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    Replacement decision

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    A toy company currently uses an injection-moulding machine that was purchased two years ago. This machine is being depreciated on a straight-line basis toward a $500 salvage value, and it has 6 years of remaining life. Its current book value is $2,600 and it can be sold for $3,000 at this time.

    The firm is offered a replacement machine that has a cost of $8,000, an estimated useful life of 6 years and an estimated salvage value of $800. The machine will be depreciated over six years on a straight-line basis to its residual value. The replacement machine would permit an output expansion,
    so sales would rise by $1,000 per year.

    Even so, the new machine's much greater efficiency would still cause operating expenses to decline by $1,500 per year. The new machine would require that inventories be increased by $2,000, but accounts payable would simultaneously increase by $500. The firm's marginal tax rate is 40 percent and its cost of capital is 15 percent. Should it replace the old machine?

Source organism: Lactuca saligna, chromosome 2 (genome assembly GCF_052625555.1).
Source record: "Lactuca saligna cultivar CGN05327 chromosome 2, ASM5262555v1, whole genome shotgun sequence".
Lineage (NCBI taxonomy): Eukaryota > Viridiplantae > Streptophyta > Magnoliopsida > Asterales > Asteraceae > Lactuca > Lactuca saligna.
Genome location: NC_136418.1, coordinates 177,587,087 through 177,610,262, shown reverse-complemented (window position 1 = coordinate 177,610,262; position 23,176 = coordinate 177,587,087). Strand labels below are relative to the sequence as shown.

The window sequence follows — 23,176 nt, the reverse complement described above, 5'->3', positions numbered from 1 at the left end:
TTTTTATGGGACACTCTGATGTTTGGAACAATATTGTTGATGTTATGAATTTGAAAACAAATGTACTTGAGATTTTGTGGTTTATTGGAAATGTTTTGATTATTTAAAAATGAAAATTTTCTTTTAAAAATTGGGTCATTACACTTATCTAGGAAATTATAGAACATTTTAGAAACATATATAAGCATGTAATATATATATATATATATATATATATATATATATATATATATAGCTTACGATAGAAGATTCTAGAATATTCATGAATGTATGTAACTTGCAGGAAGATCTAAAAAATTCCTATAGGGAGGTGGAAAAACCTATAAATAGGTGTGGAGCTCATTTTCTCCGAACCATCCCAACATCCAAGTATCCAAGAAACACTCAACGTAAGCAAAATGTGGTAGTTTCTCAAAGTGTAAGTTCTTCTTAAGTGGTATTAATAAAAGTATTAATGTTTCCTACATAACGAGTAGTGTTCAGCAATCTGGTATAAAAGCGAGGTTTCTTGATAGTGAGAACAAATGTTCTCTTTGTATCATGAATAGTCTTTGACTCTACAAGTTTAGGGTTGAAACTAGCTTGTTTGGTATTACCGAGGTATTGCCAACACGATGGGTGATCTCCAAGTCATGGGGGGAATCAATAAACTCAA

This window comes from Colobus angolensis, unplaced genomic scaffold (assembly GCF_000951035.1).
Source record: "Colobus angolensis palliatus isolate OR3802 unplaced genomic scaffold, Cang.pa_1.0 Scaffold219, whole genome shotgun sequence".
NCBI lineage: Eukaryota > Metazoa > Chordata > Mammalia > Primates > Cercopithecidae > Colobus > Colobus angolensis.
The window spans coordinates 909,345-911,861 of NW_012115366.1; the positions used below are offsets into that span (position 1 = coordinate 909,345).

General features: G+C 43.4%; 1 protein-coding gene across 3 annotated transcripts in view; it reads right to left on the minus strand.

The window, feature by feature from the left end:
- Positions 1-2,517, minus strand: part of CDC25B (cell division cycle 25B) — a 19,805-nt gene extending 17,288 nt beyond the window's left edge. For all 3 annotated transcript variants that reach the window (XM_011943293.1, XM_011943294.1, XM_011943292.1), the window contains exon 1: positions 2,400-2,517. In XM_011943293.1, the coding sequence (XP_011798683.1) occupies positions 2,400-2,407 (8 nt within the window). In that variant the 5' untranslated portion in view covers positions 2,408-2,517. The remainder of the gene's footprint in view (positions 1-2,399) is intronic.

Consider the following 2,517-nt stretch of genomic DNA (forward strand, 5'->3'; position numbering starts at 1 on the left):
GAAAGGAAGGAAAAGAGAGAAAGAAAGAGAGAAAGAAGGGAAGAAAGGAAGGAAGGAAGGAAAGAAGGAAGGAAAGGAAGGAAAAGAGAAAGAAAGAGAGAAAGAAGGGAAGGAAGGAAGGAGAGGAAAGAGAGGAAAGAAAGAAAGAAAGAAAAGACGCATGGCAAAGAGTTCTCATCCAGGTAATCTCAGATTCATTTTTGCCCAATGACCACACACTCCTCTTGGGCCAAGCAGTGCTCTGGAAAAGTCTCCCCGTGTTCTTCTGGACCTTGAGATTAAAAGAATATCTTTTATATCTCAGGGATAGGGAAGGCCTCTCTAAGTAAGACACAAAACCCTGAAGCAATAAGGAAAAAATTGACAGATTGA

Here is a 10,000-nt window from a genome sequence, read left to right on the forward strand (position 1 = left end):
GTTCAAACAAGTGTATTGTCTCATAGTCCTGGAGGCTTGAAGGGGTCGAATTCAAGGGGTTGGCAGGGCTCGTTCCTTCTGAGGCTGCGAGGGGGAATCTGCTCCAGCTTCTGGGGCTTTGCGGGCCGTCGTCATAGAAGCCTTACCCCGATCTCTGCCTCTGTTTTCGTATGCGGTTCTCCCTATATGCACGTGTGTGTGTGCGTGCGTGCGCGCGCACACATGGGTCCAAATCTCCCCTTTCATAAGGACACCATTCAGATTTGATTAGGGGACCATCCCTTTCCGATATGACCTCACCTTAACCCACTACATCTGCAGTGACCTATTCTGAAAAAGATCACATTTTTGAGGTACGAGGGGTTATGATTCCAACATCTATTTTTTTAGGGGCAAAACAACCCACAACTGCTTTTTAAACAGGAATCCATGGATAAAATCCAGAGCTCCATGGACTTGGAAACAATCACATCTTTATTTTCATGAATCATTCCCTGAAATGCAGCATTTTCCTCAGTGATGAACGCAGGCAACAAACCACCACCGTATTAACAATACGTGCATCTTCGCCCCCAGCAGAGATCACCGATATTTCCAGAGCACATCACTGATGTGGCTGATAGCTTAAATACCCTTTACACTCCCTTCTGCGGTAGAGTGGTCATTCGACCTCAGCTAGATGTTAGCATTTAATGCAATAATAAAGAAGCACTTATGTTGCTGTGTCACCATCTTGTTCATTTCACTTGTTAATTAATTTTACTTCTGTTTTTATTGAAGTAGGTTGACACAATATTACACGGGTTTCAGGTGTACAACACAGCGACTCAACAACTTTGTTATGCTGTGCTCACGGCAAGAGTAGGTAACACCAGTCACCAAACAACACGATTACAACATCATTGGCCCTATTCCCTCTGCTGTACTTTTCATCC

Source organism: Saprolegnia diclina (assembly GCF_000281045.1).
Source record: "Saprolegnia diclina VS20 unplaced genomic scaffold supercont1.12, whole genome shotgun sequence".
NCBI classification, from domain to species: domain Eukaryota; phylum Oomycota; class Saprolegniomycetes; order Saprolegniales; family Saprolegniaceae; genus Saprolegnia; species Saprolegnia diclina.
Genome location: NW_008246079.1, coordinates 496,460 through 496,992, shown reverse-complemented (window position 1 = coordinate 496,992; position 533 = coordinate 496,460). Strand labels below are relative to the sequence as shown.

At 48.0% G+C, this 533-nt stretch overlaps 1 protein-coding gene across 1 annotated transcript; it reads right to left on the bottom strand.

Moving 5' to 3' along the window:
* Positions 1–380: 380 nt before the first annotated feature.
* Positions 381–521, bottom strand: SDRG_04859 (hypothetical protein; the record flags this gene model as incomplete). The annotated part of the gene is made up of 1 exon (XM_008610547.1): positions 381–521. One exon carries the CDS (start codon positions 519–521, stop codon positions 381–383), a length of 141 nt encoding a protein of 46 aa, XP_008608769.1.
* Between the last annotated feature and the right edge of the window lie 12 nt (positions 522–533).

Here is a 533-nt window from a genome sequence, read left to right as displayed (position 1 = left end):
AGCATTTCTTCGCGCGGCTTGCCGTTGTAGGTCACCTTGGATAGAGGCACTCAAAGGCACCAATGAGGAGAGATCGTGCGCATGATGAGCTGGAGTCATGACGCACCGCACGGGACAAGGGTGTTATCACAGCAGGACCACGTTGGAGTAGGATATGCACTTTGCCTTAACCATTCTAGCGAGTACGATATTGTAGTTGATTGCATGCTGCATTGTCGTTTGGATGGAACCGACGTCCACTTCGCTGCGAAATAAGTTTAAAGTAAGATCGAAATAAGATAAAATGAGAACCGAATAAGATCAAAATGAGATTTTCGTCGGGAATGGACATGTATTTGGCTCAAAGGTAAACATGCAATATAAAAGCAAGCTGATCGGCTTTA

© BrainMass Inc. brainmass.com March 4, 2021, 6:06 pm ad1c9bdddf
    https://brainmass.com/business/net-present-value/29200

    Solution Preview

    Old machine depr = (2600 - 500)/5 = $420/yr
    BV0 = $2,600 , MV0 = $3000
    New machine depr = (8000 - 800)/6 = $1,200/yr
    Sales + $1,000/yr ; BT Operating Exp - $1,500/yr
    Inventories + $2,000 , A/P + $500, ...

    $2.19

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